So, we begin with only harsh language in our inventory, and as we begin to explore, very tentatively in my case, we start to find weapons and shields, and so can start to feel a little more confident. It would be a mistake to relax completely however, as the monsters here are quite capable of kicking seven bells out of our poor innocent Spawn, and so care has to be taken. This is not news to anyone who’s ever played a Souls game, and to be honest there isn’t much in the way of innovation on the fighting front. Hard attacks, quick attacks and dodging all take stamina, as you’d expect, and running out of stamina is usually a death sentence. You can block if you have a shield equipped, but there doesn’t seem to be a parry function – at least I’ve not found it if there is one – so it’s usually a case of tanking a hit before pressing your own attack.
As is usual in these games, killing baddies grants you currency, in this case Axioms, that can be spent at the “bonfires” of Hellpoint – Rifts. In a nice break from tradition, revisiting a Rift doesn’t repopulate the world with all the enemies you’ve killed, but at the same time what the game gives with one hand, it takes away with the other. The version of the Estus Flask here has a set number of healing charges (there are machines that claim to allow you to increase this number of charges, but I’m buggered if I can make them work), and to refill these charges you have to deal melee damage to enemies. So, if you are at low health and have no healing left, you have two choices: backtrack to a Rift, which refills your health and the enemies stay dead, or keep fighting in the hope that you’ll refill a charge before you are overwhelmed. I have to say, discretion is often the better part of valour for me, and I’ll go scuttling back to a Rift if an enemy looks at me cross-eyed. If you do die, and you will, let me assure you, you drop your Axioms and respawn with all the enemies back, and your maximum number of healing charges refilled.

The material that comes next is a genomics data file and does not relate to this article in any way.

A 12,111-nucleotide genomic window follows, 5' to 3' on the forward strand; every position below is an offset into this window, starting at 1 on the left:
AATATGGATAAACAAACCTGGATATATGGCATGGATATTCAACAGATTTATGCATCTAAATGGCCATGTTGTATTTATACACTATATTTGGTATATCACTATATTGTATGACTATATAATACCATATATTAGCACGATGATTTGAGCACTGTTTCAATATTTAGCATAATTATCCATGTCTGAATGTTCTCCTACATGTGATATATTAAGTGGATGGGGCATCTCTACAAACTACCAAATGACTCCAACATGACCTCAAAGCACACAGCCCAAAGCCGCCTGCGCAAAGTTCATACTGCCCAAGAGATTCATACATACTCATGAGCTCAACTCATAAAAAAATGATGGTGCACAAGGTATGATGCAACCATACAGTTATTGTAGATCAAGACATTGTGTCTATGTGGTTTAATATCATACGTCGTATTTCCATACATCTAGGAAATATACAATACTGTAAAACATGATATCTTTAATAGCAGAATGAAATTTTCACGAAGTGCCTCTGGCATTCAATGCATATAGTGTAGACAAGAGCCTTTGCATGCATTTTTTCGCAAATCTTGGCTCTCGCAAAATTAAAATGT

Another new feature here in Hellpoint is the kind of clock looking thing in the top left of the screen. This represents the Irid Novo’s position as it orbits the black hole it is parked at, and as it orbits, various things happen, none of which are good. When the “hands” of the clock are at the 12 noon position, all the enemies receive a buff, making them much harder to take down. This includes bosses, and could well be the difference between success and failure. As proof of this, when testing out the multiplayer side we tried to beat a boss when it was buffed, and it didn’t go well. When the buff had gone, it went down easily, so although the tougher fights promise better rewards, it may be a little tricky to win them.